This book is well laid-out, very easy on the eye, and manages to combine sleek looks with some really engaging content. It uses the theme of the seven deadly sins to show how design can tempt users of graphic interfaces - you may learn something about how you've been manipulated by good design, as well as how to implement these techniques yourself. The section on 'Envy', for example, gives ways to make products desirable and inspire envy in consumers so that they will covet things. Every section is illustrated with real-life examples so that you can see the practical applications of the various techniques. All in all, this is a great book, and a must-read for anyone who wants to use design as a tool of persuasion.


Berghaus Prime II 60 Wheeled Travel Bag
Berghaus Prime II 60 Wheeled Travel Bag

6 of 8 people found the following review helpful
5.0 out of 5 stars The perfect bag for a short vacation, 13 Aug. 2012
Customer review from the Amazon Vine Programme (What's this?)
I took this suitcase with me for a ten-day holiday in Switzerland. Before I started packing, I was concerned that I couldn't fit enough in there: it looks very compact when it's empty. But I needn't have worried - I managed to pack plenty of clothes, three pairs of shoes, two big novels, my toiletries bag, a few other small items, and the birthday presents I was taking for my friend. In fact, I ended up taking my carry-on bag almost empty because everything fit into the suitcase.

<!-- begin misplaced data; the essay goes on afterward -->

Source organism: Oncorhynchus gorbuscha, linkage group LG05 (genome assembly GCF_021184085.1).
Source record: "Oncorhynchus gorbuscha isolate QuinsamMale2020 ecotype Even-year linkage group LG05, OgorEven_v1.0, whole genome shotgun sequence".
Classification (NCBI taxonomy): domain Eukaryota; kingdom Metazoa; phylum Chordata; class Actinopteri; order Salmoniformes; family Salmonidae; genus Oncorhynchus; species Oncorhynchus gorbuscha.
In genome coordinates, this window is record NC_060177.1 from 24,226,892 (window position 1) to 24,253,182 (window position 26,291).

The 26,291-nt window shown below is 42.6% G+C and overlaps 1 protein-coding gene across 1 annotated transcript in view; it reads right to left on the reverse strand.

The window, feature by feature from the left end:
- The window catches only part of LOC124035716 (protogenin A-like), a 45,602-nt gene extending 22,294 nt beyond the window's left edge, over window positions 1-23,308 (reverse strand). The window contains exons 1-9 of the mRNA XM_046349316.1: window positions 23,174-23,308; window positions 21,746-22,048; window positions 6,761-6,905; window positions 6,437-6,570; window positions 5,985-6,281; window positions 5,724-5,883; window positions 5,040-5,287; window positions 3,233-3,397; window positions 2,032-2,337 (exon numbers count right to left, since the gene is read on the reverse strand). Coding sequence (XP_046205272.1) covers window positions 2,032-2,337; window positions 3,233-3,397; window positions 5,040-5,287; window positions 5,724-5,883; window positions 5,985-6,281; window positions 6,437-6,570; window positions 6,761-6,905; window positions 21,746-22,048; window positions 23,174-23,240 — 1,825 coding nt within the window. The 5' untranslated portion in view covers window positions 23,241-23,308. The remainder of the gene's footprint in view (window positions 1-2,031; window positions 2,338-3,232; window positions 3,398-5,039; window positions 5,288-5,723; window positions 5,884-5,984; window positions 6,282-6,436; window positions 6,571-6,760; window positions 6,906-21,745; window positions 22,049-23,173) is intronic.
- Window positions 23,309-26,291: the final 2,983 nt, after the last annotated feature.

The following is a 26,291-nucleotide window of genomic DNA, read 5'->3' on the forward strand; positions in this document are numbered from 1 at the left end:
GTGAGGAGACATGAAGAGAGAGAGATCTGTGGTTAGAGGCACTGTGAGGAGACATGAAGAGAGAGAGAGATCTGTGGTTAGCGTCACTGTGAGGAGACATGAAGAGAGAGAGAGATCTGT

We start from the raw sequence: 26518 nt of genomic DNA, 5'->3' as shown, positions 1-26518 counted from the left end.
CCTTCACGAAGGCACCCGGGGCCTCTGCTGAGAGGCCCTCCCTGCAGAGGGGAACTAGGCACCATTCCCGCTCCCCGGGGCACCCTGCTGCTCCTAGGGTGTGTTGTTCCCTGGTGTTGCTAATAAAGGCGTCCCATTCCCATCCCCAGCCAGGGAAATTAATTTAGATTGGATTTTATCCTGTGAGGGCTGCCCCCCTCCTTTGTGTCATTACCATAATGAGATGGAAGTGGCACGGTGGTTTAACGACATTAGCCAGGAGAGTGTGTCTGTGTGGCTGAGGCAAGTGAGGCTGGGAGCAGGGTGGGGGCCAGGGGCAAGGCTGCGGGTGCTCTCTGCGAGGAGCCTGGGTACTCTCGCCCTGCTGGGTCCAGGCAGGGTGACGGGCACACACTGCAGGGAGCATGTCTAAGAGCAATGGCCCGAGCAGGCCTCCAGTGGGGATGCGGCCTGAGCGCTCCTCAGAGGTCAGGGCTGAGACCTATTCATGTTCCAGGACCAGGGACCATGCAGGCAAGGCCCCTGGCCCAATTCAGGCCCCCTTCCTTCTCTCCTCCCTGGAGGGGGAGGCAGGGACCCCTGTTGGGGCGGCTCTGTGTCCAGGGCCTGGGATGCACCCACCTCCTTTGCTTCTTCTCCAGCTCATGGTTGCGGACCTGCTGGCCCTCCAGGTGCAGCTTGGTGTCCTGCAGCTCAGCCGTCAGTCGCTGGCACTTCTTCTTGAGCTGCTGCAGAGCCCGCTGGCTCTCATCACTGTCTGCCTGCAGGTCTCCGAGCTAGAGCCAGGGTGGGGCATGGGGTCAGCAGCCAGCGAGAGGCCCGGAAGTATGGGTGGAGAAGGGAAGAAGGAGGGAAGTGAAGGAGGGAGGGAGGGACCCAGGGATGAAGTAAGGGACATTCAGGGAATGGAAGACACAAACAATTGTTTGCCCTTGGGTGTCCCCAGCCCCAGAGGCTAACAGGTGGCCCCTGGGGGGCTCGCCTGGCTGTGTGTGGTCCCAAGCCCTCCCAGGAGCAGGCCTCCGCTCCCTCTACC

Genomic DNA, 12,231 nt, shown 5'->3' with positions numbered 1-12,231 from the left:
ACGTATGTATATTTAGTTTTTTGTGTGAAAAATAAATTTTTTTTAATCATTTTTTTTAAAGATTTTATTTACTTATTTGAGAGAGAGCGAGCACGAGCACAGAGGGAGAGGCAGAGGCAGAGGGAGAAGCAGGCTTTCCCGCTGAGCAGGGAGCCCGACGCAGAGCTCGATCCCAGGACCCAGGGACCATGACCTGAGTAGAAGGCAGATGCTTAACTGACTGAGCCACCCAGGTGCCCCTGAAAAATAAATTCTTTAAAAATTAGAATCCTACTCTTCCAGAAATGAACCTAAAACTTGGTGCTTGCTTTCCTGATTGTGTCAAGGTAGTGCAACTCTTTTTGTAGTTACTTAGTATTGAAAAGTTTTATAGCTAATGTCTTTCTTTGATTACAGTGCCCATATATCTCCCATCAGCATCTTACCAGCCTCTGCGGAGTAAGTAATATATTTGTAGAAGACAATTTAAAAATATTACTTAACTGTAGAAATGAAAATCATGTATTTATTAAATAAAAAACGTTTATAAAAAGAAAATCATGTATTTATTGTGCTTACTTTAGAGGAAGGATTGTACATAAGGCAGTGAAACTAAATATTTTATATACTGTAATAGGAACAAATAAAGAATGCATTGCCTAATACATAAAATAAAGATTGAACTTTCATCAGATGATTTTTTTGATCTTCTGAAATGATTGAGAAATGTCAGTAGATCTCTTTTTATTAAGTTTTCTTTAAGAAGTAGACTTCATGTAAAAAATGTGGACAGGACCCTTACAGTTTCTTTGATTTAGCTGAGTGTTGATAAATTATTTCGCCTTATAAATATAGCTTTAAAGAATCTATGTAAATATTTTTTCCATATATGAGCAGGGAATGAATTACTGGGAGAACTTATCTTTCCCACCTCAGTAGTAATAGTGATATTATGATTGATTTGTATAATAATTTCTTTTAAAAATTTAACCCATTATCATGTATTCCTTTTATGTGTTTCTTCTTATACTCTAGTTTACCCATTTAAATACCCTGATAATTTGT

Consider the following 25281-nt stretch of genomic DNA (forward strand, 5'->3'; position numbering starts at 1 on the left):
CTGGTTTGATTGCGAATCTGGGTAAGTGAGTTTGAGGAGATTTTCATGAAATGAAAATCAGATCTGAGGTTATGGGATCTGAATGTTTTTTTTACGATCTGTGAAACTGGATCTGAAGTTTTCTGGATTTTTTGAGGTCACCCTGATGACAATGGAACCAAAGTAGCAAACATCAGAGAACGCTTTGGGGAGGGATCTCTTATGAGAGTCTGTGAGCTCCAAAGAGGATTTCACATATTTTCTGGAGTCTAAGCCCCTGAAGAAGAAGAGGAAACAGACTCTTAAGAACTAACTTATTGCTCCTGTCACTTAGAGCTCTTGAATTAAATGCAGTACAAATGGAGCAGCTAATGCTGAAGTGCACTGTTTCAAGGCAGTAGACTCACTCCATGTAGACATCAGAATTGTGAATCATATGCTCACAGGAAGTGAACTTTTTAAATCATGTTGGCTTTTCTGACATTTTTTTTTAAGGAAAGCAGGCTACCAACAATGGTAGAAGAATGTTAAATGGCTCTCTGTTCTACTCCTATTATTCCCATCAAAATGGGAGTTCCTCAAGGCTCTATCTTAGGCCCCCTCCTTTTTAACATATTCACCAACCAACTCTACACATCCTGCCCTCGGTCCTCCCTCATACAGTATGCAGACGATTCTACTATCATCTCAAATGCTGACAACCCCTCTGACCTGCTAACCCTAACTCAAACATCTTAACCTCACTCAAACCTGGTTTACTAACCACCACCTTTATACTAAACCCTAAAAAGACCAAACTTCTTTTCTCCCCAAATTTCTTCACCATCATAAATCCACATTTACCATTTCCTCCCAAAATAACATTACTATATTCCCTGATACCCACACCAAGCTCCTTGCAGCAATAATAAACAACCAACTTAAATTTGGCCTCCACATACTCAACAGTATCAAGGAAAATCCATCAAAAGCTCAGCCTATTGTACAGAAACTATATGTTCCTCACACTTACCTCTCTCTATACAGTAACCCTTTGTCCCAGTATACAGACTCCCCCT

The case is well-built and sturdy. It has the usual trolley handle, as well as two carrying handles (one on a long edge, like a standard suitcase handle, and one on top). It also has straps to convert it into a backpack - I didn't use these, as I wasn't going anywhere where I couldn't pull it along behind me, and it felt a bit awkward. It might be comfortable for someone who's quite tall to use as a backpack, but not for me.

The back of the case is reinforced and quite rigid, as are the sides. The front flap, which zips open from the bottom corners, is soft, and the zippers have padlock loops on them. The front flap has a mesh zipped pocket on the inside, and another zipped pocket on the outside. The outside pocket is expandable (because it's soft fabric, not rigid), and you could fit quite a lot of stuff in there - perfect for the small last minute items you suddenly remember just before you leave for the airport! On the inside of the case, there is a little padded pocket in one corner, which can be used to separate out a small amount of stuff. I used it for toiletries, in case they leaked.

All in all, this is a great suitcase, really good quality, and the perfect size for a week or two's holiday.


What Money Can't Buy: The Moral Limits of Markets
What Money Can't Buy: The Moral Limits of Markets
by Michael Sandel
Edition: Hardcover

5.0 out of 5 stars Thought-provoking and well-written, 26 July 2012
Customer review from the Amazon Vine Programme (What's this?)
I decided to read this book because I'm quite interested in the idea of morality in market conditions. For example, is it immoral to charge money for access to healthcare? Should people be able to sell their organs? Should children be paid for going to school? If not, why not? These are the kinds of questions that Michael Sandel deals with in his book.